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Am J Sports Med. 1993 May-Jun;21(3):455-60.

Partial meniscectomy and anterior cruciate ligament rupture in soccer players. A study with a minimum 20-year followup.

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  • 1Department of Orthopaedics and Traumatology, Centre Hospitalier Lyon-Sud, France.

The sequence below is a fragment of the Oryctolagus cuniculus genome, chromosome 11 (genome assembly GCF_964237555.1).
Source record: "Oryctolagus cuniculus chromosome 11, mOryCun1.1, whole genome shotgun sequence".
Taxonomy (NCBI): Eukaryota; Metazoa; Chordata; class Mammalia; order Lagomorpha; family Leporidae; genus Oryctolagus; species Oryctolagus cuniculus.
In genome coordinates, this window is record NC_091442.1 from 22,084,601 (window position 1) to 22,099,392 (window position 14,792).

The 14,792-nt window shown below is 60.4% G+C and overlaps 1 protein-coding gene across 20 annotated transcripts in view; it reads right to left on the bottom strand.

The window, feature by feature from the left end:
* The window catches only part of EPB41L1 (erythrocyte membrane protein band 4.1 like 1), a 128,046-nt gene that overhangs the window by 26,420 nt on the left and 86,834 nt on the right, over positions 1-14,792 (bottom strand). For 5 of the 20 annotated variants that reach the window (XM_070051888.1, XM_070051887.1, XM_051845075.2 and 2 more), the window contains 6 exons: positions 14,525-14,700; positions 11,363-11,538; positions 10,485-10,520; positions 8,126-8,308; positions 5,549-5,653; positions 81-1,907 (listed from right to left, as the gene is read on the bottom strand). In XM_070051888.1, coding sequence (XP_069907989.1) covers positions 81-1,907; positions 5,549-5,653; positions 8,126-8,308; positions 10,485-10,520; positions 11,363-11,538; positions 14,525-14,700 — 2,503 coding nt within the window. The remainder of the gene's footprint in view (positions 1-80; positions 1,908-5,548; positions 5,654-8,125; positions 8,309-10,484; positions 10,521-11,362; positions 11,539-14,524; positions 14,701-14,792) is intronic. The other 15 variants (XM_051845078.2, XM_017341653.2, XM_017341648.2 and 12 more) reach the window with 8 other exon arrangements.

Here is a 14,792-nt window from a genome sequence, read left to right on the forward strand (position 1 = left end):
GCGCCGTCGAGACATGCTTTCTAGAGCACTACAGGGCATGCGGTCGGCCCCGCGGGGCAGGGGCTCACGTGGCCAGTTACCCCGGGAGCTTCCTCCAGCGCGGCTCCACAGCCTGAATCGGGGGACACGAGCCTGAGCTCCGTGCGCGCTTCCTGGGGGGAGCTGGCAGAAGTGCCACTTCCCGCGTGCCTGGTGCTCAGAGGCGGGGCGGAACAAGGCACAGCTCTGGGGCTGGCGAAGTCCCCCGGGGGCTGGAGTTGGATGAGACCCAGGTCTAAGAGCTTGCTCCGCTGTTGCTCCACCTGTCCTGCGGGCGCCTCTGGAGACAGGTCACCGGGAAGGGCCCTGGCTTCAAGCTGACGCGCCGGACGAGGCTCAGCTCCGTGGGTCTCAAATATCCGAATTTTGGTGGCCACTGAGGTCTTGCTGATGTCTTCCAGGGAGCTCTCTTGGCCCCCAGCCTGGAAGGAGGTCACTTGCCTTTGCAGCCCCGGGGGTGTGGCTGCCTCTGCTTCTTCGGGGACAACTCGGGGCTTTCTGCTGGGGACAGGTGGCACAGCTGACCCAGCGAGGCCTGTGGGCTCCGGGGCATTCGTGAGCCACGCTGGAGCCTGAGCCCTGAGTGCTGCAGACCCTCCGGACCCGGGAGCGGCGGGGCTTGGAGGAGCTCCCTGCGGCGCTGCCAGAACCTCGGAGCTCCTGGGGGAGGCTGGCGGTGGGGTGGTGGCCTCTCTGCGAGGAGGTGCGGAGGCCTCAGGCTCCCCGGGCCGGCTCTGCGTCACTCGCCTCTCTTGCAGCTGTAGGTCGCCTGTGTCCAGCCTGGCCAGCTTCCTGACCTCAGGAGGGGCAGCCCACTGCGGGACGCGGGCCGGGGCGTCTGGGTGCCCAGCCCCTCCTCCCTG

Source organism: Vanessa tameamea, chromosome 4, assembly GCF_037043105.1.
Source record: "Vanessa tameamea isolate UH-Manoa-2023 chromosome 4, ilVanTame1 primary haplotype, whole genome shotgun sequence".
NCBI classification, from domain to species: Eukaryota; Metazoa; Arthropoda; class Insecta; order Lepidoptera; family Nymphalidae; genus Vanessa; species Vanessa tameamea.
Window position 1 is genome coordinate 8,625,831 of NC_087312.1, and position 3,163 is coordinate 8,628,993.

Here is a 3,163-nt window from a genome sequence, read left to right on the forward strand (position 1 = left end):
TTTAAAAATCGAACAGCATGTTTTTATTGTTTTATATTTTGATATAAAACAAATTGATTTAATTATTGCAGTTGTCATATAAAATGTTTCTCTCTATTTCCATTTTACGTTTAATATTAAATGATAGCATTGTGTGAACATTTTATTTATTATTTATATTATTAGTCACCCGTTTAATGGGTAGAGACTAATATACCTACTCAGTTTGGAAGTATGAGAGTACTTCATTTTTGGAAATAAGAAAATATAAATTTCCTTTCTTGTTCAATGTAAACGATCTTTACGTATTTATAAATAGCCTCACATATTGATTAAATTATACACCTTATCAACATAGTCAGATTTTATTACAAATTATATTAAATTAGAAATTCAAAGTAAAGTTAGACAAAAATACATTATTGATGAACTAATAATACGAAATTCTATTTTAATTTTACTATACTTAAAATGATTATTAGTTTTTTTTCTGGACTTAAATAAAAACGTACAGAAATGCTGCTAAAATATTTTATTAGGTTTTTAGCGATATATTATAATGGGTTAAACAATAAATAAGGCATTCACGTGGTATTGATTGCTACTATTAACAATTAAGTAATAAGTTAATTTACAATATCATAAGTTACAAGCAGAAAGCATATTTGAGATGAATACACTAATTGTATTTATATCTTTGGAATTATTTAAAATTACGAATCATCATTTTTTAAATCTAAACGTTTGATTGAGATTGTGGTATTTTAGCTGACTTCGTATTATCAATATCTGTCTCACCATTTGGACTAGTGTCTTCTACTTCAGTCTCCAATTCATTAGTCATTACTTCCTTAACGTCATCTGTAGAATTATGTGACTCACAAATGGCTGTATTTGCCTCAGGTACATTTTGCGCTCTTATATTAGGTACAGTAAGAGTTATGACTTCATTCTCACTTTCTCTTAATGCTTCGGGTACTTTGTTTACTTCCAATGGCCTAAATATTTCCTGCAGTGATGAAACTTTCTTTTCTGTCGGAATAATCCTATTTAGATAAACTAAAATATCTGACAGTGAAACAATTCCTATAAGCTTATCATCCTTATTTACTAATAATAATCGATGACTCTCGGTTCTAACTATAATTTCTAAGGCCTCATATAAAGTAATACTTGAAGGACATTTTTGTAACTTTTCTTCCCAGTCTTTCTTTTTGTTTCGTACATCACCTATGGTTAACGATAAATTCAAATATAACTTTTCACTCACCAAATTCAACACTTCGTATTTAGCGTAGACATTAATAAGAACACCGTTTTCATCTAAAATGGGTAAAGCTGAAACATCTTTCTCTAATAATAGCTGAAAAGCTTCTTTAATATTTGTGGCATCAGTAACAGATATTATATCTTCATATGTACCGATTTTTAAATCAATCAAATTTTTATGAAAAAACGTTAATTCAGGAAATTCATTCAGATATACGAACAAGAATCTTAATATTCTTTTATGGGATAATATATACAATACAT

A retrospective review of 77 soccer players with 91 affected knees that had undergone the same operation, a rim-preserving meniscectomy, was made with a minimum followup of 20 years and an average followup of 27 years. The patients were divided into groups based on the presence of an intact (Group 1) or ruptured (Group 2) anterior cruciate ligament. At 5 years after meniscectomy, 75% of Group 1 and 52% of Group 2 were still playing soccer, and 13% in Group 1 as opposed to 28% in Group 2 had given up sports. The sporting class assessment was good in 80% of the Group 1 knees and 62% in the Group 2 knees. By followup, 5% of Group 1 and 32% of Group 2 required further meniscectomies, and 2% of Group 1 and 16% of Group 2 required operations for osteoarthritis. Radiologically diagnosed osteoarthritis was present in 24% of Group 1 knees compared with 77% of Group 2. Functionally, 60% of the Group 1 knees were excellent at followup as opposed to 9% in Group 2 knees. In Group 1, 49% were still involved in sports compared with 22% in Group 2. However, 97% of Group 1 were satisfied with their knees compared with 74% of Group 2. All of these differences were statistically significant.

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